The easiest way to illustrate this point is to imagine an infintely capable consciousness that knows everything. If such a sentience exists (it doesn't) then there would be no basis for any ability to feel ... spoiler alert: an omniscient consciousness is dead...unfeeling, unchanging, physical....all the things that consciousness itself (as a living embedded being) abhors. So it makes perfect sense that consciousness fail to provide a theory that satisfies it's own questioning.
I don't think that most of us "abhor" the idea of an 'infinite consciousness' as perhaps being "unfeeling, unchanging, physical." We have no information about the nature of any 'infinite consciousness' that might exist, just as we have no idea about the nature of the hidden 'manifold'/'engine of being' you speculate about. You are engaged in thought experiments. Nothing wrong with that, but I think you should recognize the limitations of thought experiments.
 

smcder

Paranormal Adept

USI Calgary

J. Randall Murphy
Staff member
Is this phenomenal consciousness field (PCF) visible with the naked eye?
I don't unify the concept of sensory phenomena with the that of a field theory for consciousness. Therefore a phenomenal consciousness field (PCF) would be a new term here. But assuming that we equate sensory phenomena with qualia, then experiencing qualia visually is literally the same as seeing the consciousness field. We are however not thinking of it in that context, just like when we go to the movies, we are literally seeing a movie screen, but the screen itself is removed from our experience of the movie.
 

USI Calgary

J. Randall Murphy
Staff member
... If this link doesn't work, search for ...
The trick seems to be to delete everything after ".pdf" ( without the quotes ).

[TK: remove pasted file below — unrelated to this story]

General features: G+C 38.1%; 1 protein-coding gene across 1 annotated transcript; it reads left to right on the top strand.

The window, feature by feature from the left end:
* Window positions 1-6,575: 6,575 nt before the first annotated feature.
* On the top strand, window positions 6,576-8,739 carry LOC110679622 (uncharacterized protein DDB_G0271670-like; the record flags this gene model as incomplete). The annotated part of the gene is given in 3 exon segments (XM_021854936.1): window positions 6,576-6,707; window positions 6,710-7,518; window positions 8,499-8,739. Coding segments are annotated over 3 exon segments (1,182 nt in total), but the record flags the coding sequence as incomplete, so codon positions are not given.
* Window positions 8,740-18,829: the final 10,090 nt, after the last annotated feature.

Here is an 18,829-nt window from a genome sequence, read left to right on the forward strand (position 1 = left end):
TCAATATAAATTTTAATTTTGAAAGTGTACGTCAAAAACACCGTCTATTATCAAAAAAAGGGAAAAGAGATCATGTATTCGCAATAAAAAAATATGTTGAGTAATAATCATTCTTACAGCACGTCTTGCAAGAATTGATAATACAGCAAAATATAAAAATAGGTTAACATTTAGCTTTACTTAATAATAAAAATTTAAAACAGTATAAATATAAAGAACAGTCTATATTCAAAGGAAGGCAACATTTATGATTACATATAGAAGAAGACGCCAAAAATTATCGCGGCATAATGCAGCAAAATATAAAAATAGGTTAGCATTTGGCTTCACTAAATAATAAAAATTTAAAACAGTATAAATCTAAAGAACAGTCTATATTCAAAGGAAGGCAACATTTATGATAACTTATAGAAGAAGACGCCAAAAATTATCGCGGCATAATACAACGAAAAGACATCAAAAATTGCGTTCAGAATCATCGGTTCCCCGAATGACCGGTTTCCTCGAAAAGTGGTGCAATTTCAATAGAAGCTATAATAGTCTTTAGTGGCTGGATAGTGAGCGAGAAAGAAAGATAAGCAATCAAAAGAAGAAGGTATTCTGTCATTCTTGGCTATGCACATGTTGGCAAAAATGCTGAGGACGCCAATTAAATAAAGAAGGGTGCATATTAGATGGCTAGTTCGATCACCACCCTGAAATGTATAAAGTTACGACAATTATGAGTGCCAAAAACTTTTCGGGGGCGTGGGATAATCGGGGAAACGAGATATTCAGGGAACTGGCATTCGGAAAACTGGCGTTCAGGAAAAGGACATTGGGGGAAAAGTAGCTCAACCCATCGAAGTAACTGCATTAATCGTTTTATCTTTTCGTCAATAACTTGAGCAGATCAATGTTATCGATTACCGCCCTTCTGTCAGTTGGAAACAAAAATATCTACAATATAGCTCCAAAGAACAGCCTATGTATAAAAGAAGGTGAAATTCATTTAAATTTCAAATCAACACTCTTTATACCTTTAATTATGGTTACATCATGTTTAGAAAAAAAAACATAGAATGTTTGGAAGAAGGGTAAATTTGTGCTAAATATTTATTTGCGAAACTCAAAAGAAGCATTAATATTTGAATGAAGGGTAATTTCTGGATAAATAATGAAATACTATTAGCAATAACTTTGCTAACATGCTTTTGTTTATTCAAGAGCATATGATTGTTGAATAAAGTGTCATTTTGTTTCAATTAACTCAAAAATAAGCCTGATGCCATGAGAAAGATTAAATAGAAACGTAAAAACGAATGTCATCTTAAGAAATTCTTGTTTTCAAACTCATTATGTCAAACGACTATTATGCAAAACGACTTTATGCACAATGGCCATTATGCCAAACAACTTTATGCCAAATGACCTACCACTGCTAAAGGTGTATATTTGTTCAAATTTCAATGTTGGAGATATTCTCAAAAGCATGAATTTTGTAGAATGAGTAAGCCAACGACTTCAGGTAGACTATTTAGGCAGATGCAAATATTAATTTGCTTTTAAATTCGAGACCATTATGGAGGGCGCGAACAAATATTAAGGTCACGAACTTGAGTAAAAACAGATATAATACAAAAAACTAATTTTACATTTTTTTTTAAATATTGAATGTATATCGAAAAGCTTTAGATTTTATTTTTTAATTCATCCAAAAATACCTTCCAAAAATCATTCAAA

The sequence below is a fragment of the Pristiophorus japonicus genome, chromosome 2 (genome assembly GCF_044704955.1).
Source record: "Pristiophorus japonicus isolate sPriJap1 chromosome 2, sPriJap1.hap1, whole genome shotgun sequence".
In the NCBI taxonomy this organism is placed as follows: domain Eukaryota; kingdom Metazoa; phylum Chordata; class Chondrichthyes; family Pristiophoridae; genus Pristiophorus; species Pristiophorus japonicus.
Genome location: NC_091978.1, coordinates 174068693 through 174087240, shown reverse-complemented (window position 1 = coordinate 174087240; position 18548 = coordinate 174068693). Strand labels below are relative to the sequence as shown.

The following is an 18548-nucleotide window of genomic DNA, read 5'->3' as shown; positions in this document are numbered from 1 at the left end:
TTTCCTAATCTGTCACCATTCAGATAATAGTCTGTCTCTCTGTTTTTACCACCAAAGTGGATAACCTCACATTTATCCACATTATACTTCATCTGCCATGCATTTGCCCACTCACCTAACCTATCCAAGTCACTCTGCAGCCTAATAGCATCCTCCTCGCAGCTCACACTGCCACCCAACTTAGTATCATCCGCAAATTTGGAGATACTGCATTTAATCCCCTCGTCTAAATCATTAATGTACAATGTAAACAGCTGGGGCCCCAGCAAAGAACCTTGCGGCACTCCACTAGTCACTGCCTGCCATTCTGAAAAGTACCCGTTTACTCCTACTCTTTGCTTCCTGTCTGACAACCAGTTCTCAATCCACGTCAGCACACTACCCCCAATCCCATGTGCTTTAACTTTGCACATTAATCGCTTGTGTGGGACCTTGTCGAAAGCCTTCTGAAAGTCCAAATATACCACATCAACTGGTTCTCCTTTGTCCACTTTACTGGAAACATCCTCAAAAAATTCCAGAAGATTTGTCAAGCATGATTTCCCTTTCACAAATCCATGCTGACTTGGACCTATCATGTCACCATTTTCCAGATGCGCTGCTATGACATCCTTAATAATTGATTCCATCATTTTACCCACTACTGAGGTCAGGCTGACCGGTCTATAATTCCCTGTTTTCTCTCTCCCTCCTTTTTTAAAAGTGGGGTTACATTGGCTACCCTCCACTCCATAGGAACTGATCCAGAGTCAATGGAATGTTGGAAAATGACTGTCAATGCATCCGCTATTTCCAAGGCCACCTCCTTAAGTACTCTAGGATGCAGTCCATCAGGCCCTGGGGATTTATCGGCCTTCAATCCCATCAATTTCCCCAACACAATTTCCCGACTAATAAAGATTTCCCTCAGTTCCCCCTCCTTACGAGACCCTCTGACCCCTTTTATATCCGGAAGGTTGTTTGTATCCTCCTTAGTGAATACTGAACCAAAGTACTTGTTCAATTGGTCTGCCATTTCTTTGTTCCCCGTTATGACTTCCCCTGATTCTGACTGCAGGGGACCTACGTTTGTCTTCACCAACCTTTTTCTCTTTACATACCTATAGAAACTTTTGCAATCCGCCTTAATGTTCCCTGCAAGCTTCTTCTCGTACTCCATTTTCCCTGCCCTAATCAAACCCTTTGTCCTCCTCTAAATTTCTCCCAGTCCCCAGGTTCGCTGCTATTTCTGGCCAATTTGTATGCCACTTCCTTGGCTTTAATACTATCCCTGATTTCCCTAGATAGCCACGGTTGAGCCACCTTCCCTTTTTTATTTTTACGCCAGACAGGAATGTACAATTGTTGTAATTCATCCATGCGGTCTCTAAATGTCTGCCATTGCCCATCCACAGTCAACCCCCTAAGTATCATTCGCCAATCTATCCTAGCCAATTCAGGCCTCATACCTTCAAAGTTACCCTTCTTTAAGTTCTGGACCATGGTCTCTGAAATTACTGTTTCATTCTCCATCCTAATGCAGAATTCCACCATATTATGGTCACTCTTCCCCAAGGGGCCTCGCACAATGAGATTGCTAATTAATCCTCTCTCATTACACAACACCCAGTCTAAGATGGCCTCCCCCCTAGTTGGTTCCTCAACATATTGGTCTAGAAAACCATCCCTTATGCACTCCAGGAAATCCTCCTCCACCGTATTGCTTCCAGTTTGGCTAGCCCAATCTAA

Link: https://pdfs.semanticscholar.org/15a5/d073ba4c54d5348fb8ec9e0c3293edc5f2b5.pdf

Apart from McGinn's use of "apprehend" when the word "comprehend" would be a better choice, my opinion of the paper's subject matter Can We Solve the Mind—Body Problem? remains the same as has been previously stated. It is a false "problem". Therefore the whole exercise of attempting to answer it is a fool's errand. There are bodies and there are minds. Both coexist when the conditions are right.

Therefore to understand consciousness to the same degree as we understand anything else, all that needs to be established are all the particulars of the conditions directly correlated with the presence of consciousness. Armed with that knowledge, we would then have every reason to believe that in situations where those conditions exist, consciousness exists as well.

As proof of this assertion, I once again point out the reproductive cycle of human beings. There are literally billions of examples proving the above hypothesis beyond any reasonable doubt. The alternative is to invoke some sort of magical thinking where credence is given to the idea that some divinity or another keeps tabs on births and deaths and dispenses consciousness like sacramental bread. That approach solves nothing.
 
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Soupie

Paranormal Adept
I don't unify the concept of sensory phenomena with the that of a field theory for consciousness. Therefore a phenomenal consciousness field (PCF) would be a new term here. But assuming that we equate sensory phenomena with qualia, then experiencing qualia visually is literally the same as seeing the consciousness field. We are however not thinking of it in that context, just like when we go to the movies, we are literally seeing a movie screen, but the screen itself is removed from our experience of the movie.
So we can see a PCF?